A bit of contrast of textures, not many colours but perhaps patterns in a way. Found while at a river crossing where a flood came through a few week ago. Photographed from the low level bridge on a bright sunny day. Image is unaltered.

20200322_blog challenge_texture_sand_leaf

The Pelican who can

The inspirational quote from Debbies at Travel with Intent

Sob, heavy world
Sob as you spin,
Mantled in mist
Remote from the happy.
-W. H. Auden

Sob not elegant bird
Sob not as you fly,
Mantled in mist
Clothed in the joyous.
–  bushboy
pelican_fog_clarence river_grafton_named_july 2014

 

The Grafton Bridge

The word prompt from Nancy’s Photo a Week Challenge: Bridges

“The Sydney Harbour Bridge and the Clarence River Bridge have much in common. They were both completed in 1932, both were engineering marvels of their time and both linked road and rail from north to south. Prior to devoting himself to the Harbour Bridge, J.J.C. Bradfield supervised the design drawings of the Grafton Bridge. “The nickname “the bendy bridge”, results from the upper road carriage needing to detour from above the railway line to the streets below.”
https://www.graftongallery.nsw.gov.au/cp_themes/default/page.asp?p=DOC-NPT-53-47-28

A second bridge is being constructed as the old bridge cannot handle the amount of road traffic now-a-days. You can see bits of the new bridge preparations in the background.
181107_blog challenge_bridges_grafton_bridge

 

181107_blog challenge_bridges_grafton_bridge_full
170929_bandw_grafton bridge03

Fishing on the River – A Cormorants Tale

Down by the Clarence River in Grafton, a Great Cormorant spent a bit of time with a fish. Here is the Cormorants Tale of fishing in the afternoon.

One afternoon, a head popped out of the water. Yes!!! I have a fish.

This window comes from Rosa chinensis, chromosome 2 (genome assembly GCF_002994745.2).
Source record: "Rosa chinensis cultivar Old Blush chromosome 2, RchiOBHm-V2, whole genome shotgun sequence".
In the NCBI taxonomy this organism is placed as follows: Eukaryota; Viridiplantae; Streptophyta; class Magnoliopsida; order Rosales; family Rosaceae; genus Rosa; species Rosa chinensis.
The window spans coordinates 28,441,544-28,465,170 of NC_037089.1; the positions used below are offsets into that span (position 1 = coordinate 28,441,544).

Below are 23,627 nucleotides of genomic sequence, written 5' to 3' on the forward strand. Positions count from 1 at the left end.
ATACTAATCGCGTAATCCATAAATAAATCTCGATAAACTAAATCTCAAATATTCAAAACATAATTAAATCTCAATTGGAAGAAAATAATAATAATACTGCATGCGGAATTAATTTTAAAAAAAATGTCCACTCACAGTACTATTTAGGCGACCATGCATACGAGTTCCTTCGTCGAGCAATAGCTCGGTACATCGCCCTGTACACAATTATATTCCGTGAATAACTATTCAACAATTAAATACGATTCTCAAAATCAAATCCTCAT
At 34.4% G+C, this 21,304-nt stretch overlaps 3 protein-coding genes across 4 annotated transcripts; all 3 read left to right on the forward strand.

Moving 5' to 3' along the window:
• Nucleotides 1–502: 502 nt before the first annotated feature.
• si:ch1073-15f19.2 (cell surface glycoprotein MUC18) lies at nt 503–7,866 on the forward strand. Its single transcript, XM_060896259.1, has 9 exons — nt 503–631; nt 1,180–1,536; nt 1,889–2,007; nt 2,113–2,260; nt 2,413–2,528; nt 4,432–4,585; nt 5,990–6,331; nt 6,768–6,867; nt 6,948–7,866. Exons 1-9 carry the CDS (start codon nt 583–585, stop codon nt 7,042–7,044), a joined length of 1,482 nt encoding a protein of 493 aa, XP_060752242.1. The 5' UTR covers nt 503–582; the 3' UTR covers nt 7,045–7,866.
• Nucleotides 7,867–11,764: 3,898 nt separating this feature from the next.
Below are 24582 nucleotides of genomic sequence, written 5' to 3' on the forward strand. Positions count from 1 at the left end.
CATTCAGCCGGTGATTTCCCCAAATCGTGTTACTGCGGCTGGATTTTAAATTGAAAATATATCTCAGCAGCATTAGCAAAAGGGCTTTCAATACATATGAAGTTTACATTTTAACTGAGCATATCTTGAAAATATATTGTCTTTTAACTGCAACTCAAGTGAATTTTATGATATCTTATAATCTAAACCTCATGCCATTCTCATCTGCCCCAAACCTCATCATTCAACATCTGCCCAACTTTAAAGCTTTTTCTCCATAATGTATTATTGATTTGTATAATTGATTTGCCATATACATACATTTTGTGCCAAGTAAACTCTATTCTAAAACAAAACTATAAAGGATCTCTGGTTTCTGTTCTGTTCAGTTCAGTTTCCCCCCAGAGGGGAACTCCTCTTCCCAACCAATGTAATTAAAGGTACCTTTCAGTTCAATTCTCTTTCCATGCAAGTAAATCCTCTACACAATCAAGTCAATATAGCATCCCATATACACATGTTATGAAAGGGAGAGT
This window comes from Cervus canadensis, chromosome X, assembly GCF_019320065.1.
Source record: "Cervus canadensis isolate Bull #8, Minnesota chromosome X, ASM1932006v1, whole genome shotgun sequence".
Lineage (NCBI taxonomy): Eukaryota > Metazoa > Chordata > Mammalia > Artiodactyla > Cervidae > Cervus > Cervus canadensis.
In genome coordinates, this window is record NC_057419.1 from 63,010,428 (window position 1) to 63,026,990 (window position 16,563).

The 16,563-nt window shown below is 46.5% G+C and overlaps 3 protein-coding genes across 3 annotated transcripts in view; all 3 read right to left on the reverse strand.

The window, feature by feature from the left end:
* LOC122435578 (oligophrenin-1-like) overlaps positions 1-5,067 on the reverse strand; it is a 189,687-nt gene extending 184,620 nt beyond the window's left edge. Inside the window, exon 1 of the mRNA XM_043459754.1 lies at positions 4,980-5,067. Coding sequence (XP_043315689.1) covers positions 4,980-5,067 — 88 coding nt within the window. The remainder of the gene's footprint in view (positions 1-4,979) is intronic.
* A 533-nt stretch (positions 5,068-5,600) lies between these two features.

great cormorant02_fish_clarence river_named_grafton_sept 2018

It is a rather big fish, I hope I can eat it.
great cormorant03_fish_clarence river_named_grafton_sept 2018

I wish it would stop wriggling about.
great cormorant04_fish_clarence river_named_grafton_sept 2018

oops….almost dropped it
great cormorant05_fish_clarence river_named_grafton_sept 2018

Phew, managed to get it back again.
great cormorant06_fish_clarence river_named_grafton_sept 2018

Ahhh…………this is the way to get a fish down, head first here we go.
great cormorant07_fish_clarence river_named_grafton_sept 2018

Perhaps a bit of a dunking will help the fish slide down my neck.
great cormorant08_fish_clarence river_named_grafton_sept 2018

Bloody hell Janice, it’s my fish, now go away. I’m not sharing!
great cormorant09_fish_clarence river_named_grafton_sept 2018

Peace at last. Now to get it in the right position.
great cormorant010_fish_clarence river_named_grafton_sept 2018

Watch this folks……a bit of flip and catch
great cormorant011_fish_clarence river_named_grafton_sept 2018

Bugger the fish is sideways again.
great cormorant012_fish_clarence river_named_grafton_sept 2018

Ah well, perhaps it will go down after all.
great cormorant01_fish_clarence river_named_grafton_sept 2018

With all of that, the Great Cormorant decided to fly further upstream to enjoy his snack. Did the fish get eaten? I suspect so.